If people can get out of bed and get a more consistent start to their day, it can make their day better, Dr. Drerup says. They feel like they can be more productive and get more accomplished. And it can help improve their mood and allow them to make other changes over time that helps increase more pleasurable activities and engaging with people instead of the oversleeping and avoidance of interactions.
Hands off the snooze button
This may not be a popular idea given how much its a ritual for so many of us. But Dr. Drerup points out that repeatedly hitting the snooze button doesnt really help you. When you hit the snooze button and you doze for those short seven or eight minute increments, youre getting brief, fragmented sleep periods. You may think youre gradually becoming more alert but really youre developing sleep inertia and your body wants to stay asleep.
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The Rem Theory Of Sleep And Why Its Not Quite Right
Sleep consists of a number of stages, one of which is termed REM sleep. The REM stage of sleep is linked to dreaming. Strangely enough, when in REM sleep, our brain activity levels are similar to what they would be when weâre awake.
There are a few non-REM stages as well and the most important is slow-wave sleep. Thatâs the type of sleep we need to feel refreshed in the morning.
When we sleep, we alternate between REM and non-REM stages. But itâs been found that people living with depression spend a greater amount of their sleep time in the REM stages of sleep56. This altered sleep behaviour persists in people who have a history of depression but are not currently suffering an episode7.
This has led to the idea that increased REM sleep leads to depression. This is something youâll often see written on other sleep websites and in earlier scientific literature but it isnât strictly true.
A more helpful way to understand the sleep disturbances those with depression experience is to think of their sleep cycle being somewhat âshiftedâ. This disruption leads to mood disturbances like depression.
As a result of this âshiftâ it would seem that depressed populations experience less restorative slow-wave sleep during their time in bed, which may lead to a mood disturbance.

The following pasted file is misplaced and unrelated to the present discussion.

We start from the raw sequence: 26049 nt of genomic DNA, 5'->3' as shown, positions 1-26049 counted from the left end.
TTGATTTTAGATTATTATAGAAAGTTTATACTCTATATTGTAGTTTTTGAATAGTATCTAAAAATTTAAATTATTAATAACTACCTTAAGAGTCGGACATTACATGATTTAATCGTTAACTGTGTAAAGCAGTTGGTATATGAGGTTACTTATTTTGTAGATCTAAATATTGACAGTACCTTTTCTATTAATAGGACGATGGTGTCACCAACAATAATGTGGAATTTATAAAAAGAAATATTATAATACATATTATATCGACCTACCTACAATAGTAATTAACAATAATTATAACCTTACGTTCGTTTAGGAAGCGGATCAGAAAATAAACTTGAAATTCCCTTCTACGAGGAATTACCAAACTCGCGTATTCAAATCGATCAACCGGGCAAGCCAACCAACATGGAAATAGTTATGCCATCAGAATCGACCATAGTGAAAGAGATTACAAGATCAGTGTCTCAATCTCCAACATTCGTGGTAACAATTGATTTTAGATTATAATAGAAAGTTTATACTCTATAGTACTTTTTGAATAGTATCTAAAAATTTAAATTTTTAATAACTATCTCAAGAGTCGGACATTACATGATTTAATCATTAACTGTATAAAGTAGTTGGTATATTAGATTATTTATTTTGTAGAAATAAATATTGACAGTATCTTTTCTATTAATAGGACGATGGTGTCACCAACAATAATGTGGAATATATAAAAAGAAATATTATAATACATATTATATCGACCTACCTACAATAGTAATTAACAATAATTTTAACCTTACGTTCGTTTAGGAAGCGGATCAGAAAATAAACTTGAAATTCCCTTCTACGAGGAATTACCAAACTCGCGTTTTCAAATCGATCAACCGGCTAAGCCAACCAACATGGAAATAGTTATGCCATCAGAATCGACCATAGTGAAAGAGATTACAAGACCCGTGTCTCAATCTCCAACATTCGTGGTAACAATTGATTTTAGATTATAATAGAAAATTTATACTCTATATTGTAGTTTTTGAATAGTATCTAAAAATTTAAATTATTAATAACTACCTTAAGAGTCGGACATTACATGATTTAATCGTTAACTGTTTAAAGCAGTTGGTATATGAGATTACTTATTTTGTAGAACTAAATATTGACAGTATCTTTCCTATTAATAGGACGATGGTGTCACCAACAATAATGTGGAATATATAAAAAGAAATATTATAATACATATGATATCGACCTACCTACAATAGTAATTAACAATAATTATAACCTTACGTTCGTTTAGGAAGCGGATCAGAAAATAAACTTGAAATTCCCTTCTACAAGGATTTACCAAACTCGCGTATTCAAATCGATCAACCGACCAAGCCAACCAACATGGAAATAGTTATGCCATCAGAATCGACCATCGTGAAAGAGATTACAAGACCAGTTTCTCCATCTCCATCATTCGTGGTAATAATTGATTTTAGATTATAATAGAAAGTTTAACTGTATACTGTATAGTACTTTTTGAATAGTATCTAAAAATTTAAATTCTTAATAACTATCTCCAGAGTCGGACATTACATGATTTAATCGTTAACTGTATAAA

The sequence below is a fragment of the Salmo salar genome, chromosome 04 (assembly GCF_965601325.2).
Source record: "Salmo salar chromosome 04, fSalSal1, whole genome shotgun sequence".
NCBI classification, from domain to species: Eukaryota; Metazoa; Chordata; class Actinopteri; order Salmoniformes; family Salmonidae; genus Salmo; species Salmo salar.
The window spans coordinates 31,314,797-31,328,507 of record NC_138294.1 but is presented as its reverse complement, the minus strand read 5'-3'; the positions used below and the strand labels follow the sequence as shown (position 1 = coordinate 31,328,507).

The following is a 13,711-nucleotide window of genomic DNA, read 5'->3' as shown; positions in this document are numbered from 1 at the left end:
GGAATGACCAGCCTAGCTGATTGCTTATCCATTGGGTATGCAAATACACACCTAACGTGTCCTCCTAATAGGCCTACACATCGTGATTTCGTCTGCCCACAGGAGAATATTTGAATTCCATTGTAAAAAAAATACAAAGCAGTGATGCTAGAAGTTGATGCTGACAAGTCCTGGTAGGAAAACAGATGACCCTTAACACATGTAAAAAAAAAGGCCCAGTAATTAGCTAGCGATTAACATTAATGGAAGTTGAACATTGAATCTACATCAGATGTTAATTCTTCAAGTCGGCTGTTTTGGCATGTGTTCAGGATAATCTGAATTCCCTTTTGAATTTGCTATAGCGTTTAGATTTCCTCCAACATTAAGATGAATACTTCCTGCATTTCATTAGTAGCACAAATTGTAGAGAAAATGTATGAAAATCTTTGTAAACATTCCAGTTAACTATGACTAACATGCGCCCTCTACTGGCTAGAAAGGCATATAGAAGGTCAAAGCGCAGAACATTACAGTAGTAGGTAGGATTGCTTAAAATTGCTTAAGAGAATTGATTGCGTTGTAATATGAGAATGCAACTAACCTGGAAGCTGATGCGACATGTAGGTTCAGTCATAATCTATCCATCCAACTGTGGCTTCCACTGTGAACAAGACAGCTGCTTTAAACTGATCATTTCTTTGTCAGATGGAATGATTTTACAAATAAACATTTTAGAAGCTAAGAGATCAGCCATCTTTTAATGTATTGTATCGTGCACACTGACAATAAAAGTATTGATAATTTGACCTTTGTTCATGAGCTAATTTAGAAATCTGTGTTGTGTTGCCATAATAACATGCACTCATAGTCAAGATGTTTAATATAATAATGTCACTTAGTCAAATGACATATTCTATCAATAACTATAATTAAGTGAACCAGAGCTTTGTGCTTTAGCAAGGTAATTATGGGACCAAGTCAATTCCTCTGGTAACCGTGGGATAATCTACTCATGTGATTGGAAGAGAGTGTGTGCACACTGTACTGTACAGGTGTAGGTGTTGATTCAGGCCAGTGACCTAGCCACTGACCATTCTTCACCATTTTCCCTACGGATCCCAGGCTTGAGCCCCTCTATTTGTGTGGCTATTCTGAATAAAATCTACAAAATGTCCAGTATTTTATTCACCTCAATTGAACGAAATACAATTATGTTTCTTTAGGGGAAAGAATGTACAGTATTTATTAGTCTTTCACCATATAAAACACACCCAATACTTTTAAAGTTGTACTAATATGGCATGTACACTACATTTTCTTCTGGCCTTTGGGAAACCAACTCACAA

With this in mind, letâs consider what options there are for someone living with depression to improve their sleep.
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Its very important for people to be able to tolerate their feelings and practice healthy coping skills that combat depression, rather than succumbing to it, Farrell explained.
Emanuel Maidenberg, a clinical professor of psychiatry at the University of California, Los Angeles, agreed such naps could be a coping mechanism, noting they could either be a symptom of low energy or a way for people to avoid hopeless or helpless thoughts.
It can be helpful in the short run, but recurrent dependence on naps becomes a potential mechanism of depression maintenance, he explained.
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Have A Strong Sleep Schedule
Having a regular predictable sleep schedule makes it much easier for your body to wake up and go to sleep each night.
Your natural sleep cycle works with your bodys natural processes to help you wake up in the morning. But if you wake up at different times each morning, your internal body clock has no way of calibrating itself to know when its the right time to wake up. If you dont even know what time youre going to wake up in the morning, your body clock has no chance!
If youve got a problem with oversleeping, it can be hard to imagine waking up full of energy in the morning. But once youve got a good sleep schedule, thats just what naturally happens.
Some people find it easier than others to stick to a regular sleep schedule. Just like some people are more prone to insomnia than others. But the concepts of sticking to a good sleep schedule are the same for everyone so its a skill you can master with a bit of practice.
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Oversleeping can be a real problem and the effects may be worse than you might have thought. Once youve cured it though, as long as you stick to the changes, oversleeping will be a thing of the past. If all else fails, you can always build yourself your own mega alarm clock like this guy.
You’re Obsessed With Perfection
If the threat of coronavirus has you scrubbing your kitchen counter until it shines every day, it’s understandable. But if you’ve suddenly developed an obsession with perfection that’s affecting your moods, there may be a deeper issue, and it could be a sign of depression.
According to Neurocore Brain Performance Centers, “For those with depression, perfectionism can stem from a cognitive distortion believing that making mistakes will cause others to stop loving or accepting them. This can lead these individuals to set exceptionally high standards, and if those standards aren’t met, they can end up feeling like a failure.” Your perfectionism and disappointment can make you spiral into a cycle of depression. If you’ve noticed this obsession with perfection, you may need to seek help from a counselor.